It is not unusual for an application to require hitting a third party endpoint from your own server-side requests. However, hitting that end point during a load test can lead to serious problems.
- Vendor limits: Bing free has a 5,000 / month limit and unpublished per minute and daily limits.
- Vendor policy: Determined to be hitting request limits in high bursts can get an account locked
If you are determined your load test will access all backend resource you are best to contact the provider and work with them on a thorough load testing plan.
If your existing code requires results from third party backend you are best to work out mock data and service strategies for your particular development stack.
Here is a walkthrough of a Load Test Plan accessing Bing Search API and the rate limit errors we received.
Building the Bing Load Test required
- HTTP Authorization Manager for the Azure MarketPlace API
- You need to have your API Key and enter that in the password field.
- The Base URL should be (For web) https://api.datamarket.azure.com/Bing/Search/v1/Web
- Setup HTTP Request Defaults
- Data from CSV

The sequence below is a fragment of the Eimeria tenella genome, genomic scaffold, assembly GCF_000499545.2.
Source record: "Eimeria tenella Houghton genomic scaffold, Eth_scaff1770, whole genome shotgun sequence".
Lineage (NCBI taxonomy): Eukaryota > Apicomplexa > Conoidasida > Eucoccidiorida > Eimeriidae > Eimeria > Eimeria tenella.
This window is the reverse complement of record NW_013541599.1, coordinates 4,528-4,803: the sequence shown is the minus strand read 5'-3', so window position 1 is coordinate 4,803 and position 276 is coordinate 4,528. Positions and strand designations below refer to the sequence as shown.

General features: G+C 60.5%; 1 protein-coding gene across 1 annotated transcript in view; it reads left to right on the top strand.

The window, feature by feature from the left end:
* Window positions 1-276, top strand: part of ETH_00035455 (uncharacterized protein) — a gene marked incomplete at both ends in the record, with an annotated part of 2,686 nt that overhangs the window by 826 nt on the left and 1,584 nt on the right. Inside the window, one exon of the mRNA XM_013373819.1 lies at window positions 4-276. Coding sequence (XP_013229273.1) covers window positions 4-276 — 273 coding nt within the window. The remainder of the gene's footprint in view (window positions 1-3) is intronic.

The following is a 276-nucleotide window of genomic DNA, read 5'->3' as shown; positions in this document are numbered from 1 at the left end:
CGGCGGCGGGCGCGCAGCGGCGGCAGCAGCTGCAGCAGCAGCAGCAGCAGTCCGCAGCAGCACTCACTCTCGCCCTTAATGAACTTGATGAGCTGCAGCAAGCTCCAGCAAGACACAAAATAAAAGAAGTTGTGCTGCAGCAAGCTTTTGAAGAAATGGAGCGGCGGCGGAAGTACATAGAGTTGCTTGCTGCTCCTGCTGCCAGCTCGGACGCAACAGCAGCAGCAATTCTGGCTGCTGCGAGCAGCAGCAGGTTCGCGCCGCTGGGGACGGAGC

- This was to alternate our query strings. We used the 10,000 most common words list from http://www.mit.edu/~ecprice/wordlist.10000
- Variable name word
- HTTP Request
To demonstrate hitting the limits, we executed the Load Plan with 5 servers, 100 Users per server, 11 iterations.
Performance results, Wordlist, and JMX file available in this example Load Plan. You can
Instead of hitting the 5,000 maximum limit for the free tier, we quickly bumped into an unpublished per minute rate limit. This generated the following errors and locked us out from testing. If you were testing something like this against your production API key, you could have locked out real user behavior.
Code(503) Message(The number of requests per minute for the subscription has reached the maximum threshold that is allowed. Please try again after 2/11/2015 5:15:57 AM. Activity Id 9c4fface-5b2b-498d-b3c5-53eb98caead7) Url(HTTP Request)
On this test run, it caused about 60% of our requests to fail.